“It’s been two and a half years since these measures were first launched. But again, I don’t think you can evaluate the results of them that quickly. You have to be patient and accept that it’s going to be a case of trial and error – because the first attempt won’t [always] be the one that ends up working.”
The report singles out the centre in Pontourny as a failure – what are your thoughts?
“It’s not working because admissions are way too restricted, first of all. France experienced enormous trauma after the terror attacks that took place and has chosen a rather restrictive and passive way of dealing with it. The deradicalisation centres are meant to host only ‘innocent’ people – in other words, people who have never committed any real acts of violence … It’s done on a voluntary basis for those who subjectively view themselves as radicalised.”
Khosrokhavar said that France would need to go one step further and base admission on the potential risk a person might actually pose to society.
“It is, of course, easier said than done. But to me, that’s the only way to make [the programmes] successful.”
Khosrokhavar said Denmark could serve as a good example. The Nordic country’s deradicalisation efforts include trying to reach out to youths returning from Syria and Iraq through conversation.
“The thinking needs to be long term, where the youths are surveilled for two years or more,” he said, adding that religious leaders, such as Imams, could help in reaching out to youths at risk of becoming radicalised.
He also said that psychologists and police should be involved.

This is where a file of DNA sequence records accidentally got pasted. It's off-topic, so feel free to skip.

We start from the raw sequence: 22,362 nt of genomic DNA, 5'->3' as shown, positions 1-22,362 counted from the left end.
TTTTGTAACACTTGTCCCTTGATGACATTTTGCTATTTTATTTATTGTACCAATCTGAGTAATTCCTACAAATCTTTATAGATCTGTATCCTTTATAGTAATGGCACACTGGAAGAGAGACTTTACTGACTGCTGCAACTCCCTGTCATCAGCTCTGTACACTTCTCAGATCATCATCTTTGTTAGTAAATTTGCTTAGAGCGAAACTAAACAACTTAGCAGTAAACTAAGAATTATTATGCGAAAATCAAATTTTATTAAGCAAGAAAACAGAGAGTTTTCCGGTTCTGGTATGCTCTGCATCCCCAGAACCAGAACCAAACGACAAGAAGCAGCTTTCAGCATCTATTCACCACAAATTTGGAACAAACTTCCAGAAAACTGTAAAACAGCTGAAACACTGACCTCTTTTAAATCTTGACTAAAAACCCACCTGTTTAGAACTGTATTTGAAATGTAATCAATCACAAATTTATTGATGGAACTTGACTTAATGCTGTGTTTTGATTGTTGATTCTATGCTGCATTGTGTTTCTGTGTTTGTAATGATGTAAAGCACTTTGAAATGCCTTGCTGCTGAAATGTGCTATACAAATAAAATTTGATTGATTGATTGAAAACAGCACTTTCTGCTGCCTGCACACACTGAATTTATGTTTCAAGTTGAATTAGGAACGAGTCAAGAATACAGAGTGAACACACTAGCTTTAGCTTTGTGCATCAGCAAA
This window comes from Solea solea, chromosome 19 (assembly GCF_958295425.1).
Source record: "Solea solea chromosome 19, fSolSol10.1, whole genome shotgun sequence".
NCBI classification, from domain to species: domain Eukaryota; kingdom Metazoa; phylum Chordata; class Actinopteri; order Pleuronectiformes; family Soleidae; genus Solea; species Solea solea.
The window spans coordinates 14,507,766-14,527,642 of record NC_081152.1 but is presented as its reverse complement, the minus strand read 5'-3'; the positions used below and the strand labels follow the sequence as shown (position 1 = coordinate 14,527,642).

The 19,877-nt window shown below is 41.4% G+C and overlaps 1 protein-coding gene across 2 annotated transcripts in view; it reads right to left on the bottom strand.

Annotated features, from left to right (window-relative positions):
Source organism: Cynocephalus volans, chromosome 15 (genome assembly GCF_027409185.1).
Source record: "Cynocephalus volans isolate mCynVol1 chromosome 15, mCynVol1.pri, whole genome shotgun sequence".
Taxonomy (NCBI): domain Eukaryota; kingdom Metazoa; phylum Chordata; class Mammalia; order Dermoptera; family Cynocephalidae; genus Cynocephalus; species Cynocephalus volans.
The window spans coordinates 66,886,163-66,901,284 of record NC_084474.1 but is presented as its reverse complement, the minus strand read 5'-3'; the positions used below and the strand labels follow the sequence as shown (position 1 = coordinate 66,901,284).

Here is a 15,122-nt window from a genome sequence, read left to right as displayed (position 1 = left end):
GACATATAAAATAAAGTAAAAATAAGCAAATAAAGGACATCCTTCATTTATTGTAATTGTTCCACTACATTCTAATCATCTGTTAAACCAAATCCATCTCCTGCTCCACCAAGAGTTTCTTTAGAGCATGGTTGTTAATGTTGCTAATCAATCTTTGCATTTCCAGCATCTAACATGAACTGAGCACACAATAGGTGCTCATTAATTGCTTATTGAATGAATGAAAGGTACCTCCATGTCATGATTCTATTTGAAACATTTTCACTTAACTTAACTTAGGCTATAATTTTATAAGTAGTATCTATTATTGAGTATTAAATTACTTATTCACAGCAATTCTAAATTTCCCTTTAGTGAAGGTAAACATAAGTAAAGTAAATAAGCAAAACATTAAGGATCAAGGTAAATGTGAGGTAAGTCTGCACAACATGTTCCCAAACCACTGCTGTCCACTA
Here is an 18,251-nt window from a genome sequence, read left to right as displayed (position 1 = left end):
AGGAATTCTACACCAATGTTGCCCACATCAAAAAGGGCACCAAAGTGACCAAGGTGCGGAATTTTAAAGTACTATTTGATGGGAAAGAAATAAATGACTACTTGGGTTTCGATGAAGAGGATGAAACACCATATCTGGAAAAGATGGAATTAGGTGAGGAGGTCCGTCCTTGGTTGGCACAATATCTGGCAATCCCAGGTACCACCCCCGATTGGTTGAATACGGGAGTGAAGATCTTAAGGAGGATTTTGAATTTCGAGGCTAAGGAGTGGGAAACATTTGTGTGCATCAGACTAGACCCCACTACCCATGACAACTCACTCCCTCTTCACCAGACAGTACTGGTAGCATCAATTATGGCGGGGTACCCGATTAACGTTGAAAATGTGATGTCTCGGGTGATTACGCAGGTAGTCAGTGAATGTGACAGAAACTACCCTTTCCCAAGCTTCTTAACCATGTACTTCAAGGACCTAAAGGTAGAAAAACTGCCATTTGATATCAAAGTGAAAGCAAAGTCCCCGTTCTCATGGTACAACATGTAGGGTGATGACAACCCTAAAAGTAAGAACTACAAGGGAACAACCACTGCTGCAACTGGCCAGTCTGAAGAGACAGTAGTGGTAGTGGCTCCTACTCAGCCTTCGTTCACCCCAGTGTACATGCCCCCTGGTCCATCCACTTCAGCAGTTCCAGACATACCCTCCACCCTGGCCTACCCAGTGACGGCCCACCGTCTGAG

“We’re still going to have a few hundred youths returning from Syria and Iraq,” he said. “The measures put into place need to make them think and reflect over the path they take in life.”
Is deradicalisation even possible?
“Some people can be deradicalised, but not everyone,” Khosrokhavar said. “It’s impossible with the hardcore jihadists, those who are totally convinced. These types of profiles are very dangerous and represent about 10 to 15 percent of those who have been radicalised.” Prison might be one of the only ways of dealing with these die-hard believers, he said.
But Khosrokhavar said there are also the “in-betweens”. “They’re the ones who are convinced by the ideology but who are opposed to committing acts of violence. To get through to them and convince them you need to debate with them, get them to reject violence.”
Khosrokhavar said there is also a third category of those who have actually defected from a radical group.
“Put them to work!” he said. “Some want to get involved in [deradicalisation efforts] – you have to give them a chance to interact with the young people who are at risk.”
Finally, Khosrokhavar said the youths who have actually fought for the IS group need treatment for the psychological effects the experience has had on them.
“You have to have patience and not give up on them, because there’s no other choice: In a democracy, you can’t have a policeman follow each and every one of them,” he said.
The report also found that separating radicalised prisoners from other inmates is not effective. Why?
“You can’t just put everyone who is considered ‘radicalised’ together,” Khosrokhavar said. “If you mix hard-core jihadists with those who are still wavering, the undecided will be the ones who convert and become extremists, not the other way around.”
He also warned that grouping those deemed radical together might actually help the jihadists network.
“You need to remember that the ‘elite’ of the IS group met and networked while in the US-run prison of Abu Ghraib [in Iraq]. It’s very difficult for prison officials to stay on top of what’s going on.”